Even if you can fit all those points in a single video, nobody is going to have the patience to watch it all the way through. How many points does your video cover? If more than three, consider narrowing down the scope of your video.
#2 Choose Your Message Right Away
What’s the difference between a mediocre story and a memorable one?
A mediocre story is written from the beginning to the end; a great story is written from the end to the beginning.
Every great story ever written had the ending in mind and steadily built up to it so all the story elements are introduced in time, and the audience has time to absorb them.
That’s true for video stories as well.
Imagine the best possible outcome when users interact with your brand and then show how they will get from their current position to that destination.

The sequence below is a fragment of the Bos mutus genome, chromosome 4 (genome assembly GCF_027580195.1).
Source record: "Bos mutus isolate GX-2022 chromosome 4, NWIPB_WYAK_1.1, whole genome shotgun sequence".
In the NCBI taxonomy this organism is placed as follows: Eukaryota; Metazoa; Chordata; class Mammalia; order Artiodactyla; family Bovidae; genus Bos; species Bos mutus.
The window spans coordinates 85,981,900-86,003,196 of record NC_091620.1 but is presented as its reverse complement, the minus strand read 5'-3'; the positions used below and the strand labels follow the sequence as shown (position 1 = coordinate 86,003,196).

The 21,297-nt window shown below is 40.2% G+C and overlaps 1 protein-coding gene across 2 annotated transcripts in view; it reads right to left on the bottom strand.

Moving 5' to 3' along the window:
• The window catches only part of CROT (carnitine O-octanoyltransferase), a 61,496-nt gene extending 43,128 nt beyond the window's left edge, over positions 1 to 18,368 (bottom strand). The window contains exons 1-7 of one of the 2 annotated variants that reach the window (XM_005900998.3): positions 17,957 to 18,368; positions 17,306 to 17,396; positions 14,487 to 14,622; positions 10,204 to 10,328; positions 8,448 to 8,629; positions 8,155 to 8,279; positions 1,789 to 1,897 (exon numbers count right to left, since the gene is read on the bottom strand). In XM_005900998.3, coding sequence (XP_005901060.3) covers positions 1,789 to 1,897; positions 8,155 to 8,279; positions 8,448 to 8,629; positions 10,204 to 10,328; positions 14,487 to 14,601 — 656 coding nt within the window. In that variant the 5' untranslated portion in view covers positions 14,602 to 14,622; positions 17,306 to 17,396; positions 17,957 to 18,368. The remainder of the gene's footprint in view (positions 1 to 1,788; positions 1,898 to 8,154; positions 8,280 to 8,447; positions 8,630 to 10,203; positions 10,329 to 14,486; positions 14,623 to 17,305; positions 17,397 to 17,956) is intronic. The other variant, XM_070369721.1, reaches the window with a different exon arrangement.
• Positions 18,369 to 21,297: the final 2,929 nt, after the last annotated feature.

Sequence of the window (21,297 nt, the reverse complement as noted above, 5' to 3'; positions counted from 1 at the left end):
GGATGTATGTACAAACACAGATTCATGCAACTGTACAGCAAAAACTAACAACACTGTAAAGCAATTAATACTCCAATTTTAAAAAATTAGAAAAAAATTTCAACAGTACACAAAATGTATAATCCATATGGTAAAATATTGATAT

What steps need to happen to get the user from where they are to where you want them to be? Plan out the steps in reverse and you won’t get stuck writing yourself in a corner.
#3 Optimize The Video Around The Message
Once you’ve got the message figured out, it’s time to prune, pare, and whittle down all the dead weight.
Depending on how many people are involved in the video creation process, there can be so much input that it again violates the first of the video brand guidelines—avoid being too broad.
This is why it’s so useful to have the video brand guidelines hammered out before any work on the video has begun, seeing how the egos of creatives can get bruised very easily. If you have guidelines, work on the video goes more smoothly, including giving and receiving feedback.
Can you optimize the video around the message without losing any of the story elements? If so, go for it.
#4 Be Visual